Curly Yarn Wig Tutorial for a Raggedy Ann Costume

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My daughters are both Irish step dancers, and we usually go to the Phoenix Halloween Feis (Irish dancing competition), where they have a very special costume competition just for fun each year.  My daughter's friend dressed as Raggedy Ann, and her mom asked if I could help make a curly yarn wig to go with the costume.

Kind of a hybrid between an Irish dancing curly wig (so bouncy!) and a classic Raggedy Ann look.  

Doesn't she look absolutely adorable ready to go on stage?

This yarn wig technique worked fabulously for the Irish dancing Raggedy Ann costume, but I think it would also be great for making an impressive Merida wig, or La La Loopsy wig.  I also kind of want to make a rainbow unicorn mane using rainbow yarn and this basic technique.  

Ready for all the details and the full tutorial?  Head to Page Two.


How to Make A Curly Yarn Wig for a Raggedy Ann or Merida Costume

Curly Yarn Wig Materials:

Cut lengths of your yarn first.  I cut each of mine about the width of my arms spread out, or a little longer.  

Soak the lengths of yarn in undiluted liquid starch. 

Squeeze out excess starch from the yarn, then wrap the yarn around the milkshake straws (buy here).  You can let it dry on its own, or put in the oven at 200-225 degrees for about an hour to bake it dry.  The straws don't melt at that temperature, don't worry.

Once the yarn is completely dry and cool, slip the yarn off the straws.

For my wig, I didn't need each curl to be particularly long, so each straw curl turned into a bundle of four curls, which I then sewed to the wig cap.  First I gently pulled the tight yarn curl apart (so it would bounce and lengthen), then I folded that long curl in half, and used another piece of yarn to tie the curls together in the center.  I then cut the excess yarn from the center, and cut the looped curl on one side into two separate curls.  These clusters of four curls are what I attached to the wig cap (way better than sewing each one on individually!).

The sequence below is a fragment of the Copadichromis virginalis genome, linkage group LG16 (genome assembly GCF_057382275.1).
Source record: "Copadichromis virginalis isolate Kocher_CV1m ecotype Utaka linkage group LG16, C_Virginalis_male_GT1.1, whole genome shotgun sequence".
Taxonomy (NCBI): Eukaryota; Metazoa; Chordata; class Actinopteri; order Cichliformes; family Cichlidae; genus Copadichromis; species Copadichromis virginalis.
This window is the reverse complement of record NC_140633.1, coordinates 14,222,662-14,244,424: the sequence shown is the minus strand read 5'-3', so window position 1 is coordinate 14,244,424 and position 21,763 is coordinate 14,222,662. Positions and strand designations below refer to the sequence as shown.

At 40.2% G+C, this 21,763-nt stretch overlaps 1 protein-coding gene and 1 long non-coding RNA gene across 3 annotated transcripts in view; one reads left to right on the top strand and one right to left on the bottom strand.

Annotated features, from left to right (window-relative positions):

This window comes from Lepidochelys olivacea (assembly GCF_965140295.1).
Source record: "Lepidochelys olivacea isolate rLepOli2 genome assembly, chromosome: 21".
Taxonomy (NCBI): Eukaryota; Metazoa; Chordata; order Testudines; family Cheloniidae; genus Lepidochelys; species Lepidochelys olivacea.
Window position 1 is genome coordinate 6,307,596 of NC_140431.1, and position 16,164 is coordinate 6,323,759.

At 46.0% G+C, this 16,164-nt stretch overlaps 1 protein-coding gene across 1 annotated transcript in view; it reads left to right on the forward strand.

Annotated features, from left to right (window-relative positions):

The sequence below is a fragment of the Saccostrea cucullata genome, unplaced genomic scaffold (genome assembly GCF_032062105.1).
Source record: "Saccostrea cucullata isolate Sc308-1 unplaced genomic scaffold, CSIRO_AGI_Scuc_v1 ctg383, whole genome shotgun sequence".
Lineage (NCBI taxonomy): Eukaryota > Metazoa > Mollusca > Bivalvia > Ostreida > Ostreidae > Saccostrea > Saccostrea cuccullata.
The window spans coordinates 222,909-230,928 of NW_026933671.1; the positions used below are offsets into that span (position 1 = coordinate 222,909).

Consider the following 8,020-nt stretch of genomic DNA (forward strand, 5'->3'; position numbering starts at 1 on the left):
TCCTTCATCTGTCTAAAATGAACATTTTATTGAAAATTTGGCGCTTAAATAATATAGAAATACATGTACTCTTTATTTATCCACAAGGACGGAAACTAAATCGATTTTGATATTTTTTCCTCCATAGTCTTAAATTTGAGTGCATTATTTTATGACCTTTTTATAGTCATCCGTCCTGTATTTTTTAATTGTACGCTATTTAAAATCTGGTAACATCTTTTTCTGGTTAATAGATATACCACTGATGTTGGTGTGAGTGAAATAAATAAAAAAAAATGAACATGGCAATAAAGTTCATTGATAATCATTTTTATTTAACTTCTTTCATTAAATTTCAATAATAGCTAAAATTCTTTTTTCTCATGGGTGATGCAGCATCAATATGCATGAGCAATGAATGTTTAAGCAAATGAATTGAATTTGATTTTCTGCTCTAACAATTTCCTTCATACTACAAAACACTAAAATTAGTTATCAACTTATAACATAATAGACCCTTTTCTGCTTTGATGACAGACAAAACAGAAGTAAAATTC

Use heavy duty button thread (buy here) to sew the curl clusters to the wig cap.  You don't have to cover the entire surface of the wig cap with the yarn, but instead can space them about an inch apart.  Start at the perimeter of the wig cap and work your way toward the crown.

You can see the spacing a little better in this photo.  The curls have so much volume that you really don't have to do place them too closely together.  

You know, I'll bet a hot glue gun would have totally worked, too.  If working with needle and thread isn't your thing, don't stress about it and glue gun that sucker.  It'll be absolutely fine for costume purposes.

Even spacing the curl clusters out, it takes a LOT of yarn to make a wig like this.  I lost count, but I know I used north of 100 curl clusters to make this wig, and I really made that last batch of curls stretch because I'd run out of time.  

Don't have the time or the crafty inclination to make a wig?  There are cute yarn wigs you can buy, and this looks like a terrific option for a Merida costume wig.

Nicole Wills, creator of Tikkido

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